The Congressman’s Wife
by Charlene Keel
GENRE: Contemporary Romance
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All Eden Bancroft has ever been to her high-profile politician husband is a trophy wife, born and bred for the part. She believes she has no choice but to play it—until she meets a talented chef and restaurant heir who makes her feel loved for herself alone. The more her husband uses and belittles her, the more deeply Eden falls for Kaleb. Even with Mitchell’s congressional campaign in full swing, the lovers manage to find brief stolen moments together. When her husband is wounded by a bullet from a disgruntled lobbyist, Eden must stay by his side. What she learns can set her free, if she has the courage to take a stand.
The Insistent Spark
Paulie’s cabin was an old country house, right on the water, on a hill overlooking Hunter Lake. It was freezing inside, so cold they could see their breath in front of them.
“The place has been in the family for a few generations,” Paulie said. He flipped a switch and an overhead light in the living room came on. “Electric is on all year, but we never put in a heater.”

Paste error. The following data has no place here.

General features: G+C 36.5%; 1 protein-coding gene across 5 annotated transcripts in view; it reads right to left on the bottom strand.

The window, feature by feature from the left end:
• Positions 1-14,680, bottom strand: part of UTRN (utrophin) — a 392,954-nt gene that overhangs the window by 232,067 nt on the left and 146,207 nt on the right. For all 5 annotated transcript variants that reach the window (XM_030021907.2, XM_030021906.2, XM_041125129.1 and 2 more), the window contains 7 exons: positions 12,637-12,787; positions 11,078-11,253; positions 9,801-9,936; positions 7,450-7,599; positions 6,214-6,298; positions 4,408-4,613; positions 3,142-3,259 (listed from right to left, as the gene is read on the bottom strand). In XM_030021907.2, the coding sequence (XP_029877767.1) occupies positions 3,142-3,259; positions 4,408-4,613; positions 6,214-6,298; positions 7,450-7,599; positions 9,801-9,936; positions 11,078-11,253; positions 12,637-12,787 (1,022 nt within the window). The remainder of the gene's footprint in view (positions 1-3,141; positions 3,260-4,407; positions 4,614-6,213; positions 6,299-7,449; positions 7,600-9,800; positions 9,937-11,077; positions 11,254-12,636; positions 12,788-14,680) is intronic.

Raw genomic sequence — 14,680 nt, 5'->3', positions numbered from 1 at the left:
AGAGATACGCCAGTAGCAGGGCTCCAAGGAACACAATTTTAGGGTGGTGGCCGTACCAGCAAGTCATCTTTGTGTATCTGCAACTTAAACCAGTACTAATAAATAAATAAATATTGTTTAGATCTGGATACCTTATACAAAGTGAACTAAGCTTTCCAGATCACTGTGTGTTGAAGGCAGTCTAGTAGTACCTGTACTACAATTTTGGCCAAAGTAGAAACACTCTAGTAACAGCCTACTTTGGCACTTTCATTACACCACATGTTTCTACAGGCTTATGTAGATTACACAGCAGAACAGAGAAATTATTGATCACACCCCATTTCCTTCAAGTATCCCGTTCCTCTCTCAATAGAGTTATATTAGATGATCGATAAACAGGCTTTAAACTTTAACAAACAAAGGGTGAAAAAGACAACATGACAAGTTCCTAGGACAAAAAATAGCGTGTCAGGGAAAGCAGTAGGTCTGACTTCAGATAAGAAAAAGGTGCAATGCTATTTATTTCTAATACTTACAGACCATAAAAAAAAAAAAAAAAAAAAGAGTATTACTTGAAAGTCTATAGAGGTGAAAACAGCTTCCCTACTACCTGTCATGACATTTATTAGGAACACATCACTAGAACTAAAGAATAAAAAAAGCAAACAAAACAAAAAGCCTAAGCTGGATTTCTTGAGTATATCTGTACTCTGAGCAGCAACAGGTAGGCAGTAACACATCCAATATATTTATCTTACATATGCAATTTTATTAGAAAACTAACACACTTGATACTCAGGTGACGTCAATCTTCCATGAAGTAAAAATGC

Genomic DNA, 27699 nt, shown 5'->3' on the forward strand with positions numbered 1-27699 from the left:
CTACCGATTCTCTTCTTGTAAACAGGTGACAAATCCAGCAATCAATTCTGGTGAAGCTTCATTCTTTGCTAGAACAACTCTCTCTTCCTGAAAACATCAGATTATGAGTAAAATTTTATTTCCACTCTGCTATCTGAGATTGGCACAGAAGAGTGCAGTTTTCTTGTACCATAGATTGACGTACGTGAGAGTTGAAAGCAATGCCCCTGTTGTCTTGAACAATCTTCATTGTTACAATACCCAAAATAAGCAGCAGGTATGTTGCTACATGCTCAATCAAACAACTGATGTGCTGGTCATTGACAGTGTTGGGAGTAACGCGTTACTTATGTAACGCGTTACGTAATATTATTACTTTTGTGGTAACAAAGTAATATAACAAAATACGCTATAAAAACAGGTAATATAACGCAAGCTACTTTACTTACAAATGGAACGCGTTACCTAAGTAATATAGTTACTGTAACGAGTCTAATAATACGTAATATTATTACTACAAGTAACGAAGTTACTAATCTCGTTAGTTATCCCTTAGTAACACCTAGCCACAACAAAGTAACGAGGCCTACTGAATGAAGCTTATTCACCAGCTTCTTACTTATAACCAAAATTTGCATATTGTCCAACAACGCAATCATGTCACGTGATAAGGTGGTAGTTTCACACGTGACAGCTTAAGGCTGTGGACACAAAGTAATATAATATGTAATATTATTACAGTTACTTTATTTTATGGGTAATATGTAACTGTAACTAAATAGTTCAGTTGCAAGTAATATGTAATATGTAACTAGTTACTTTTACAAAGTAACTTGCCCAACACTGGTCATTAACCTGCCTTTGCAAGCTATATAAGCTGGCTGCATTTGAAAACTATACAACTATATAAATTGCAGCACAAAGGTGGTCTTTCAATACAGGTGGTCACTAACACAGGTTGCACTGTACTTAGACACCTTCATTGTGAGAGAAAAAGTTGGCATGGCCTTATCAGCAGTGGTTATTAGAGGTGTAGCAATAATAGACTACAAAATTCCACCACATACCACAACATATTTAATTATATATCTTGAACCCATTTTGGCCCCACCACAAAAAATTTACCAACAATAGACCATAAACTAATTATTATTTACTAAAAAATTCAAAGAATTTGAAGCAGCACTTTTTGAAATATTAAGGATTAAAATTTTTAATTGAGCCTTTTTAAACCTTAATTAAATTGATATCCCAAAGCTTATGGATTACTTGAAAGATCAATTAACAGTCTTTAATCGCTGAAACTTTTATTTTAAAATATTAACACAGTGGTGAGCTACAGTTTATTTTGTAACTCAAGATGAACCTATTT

“But there’s a fireplace,” interjected Kaleb. “Why don’t I give the ladies a quick tour while you get a fire going?”
Paulie and Sybil had hit it off immediately. There was a fun kind of chemistry working between them—light and carefree and not at all like the insistent spark that smoldered, low and sweet, between Eden and Kaleb.
“There’s only one condition,” Eden had told Kaleb when she’d agreed to let him and Paulie hang out with her and Sybil for the day. “My husband is a public figure and—”
“And he’s not here,” Kaleb said.
“Some of his constituents may be. I have to be discreet.”
“I’ll walk five feet behind you at all times,” he said and she laughed again.
“I just . . . I don’t want to do anything that might hurt my kids.”
“Me either,” he said. That’s when he touched her for the first time. He took her hand in his and pressed it against his chest. She found the gesture surprisingly intimate.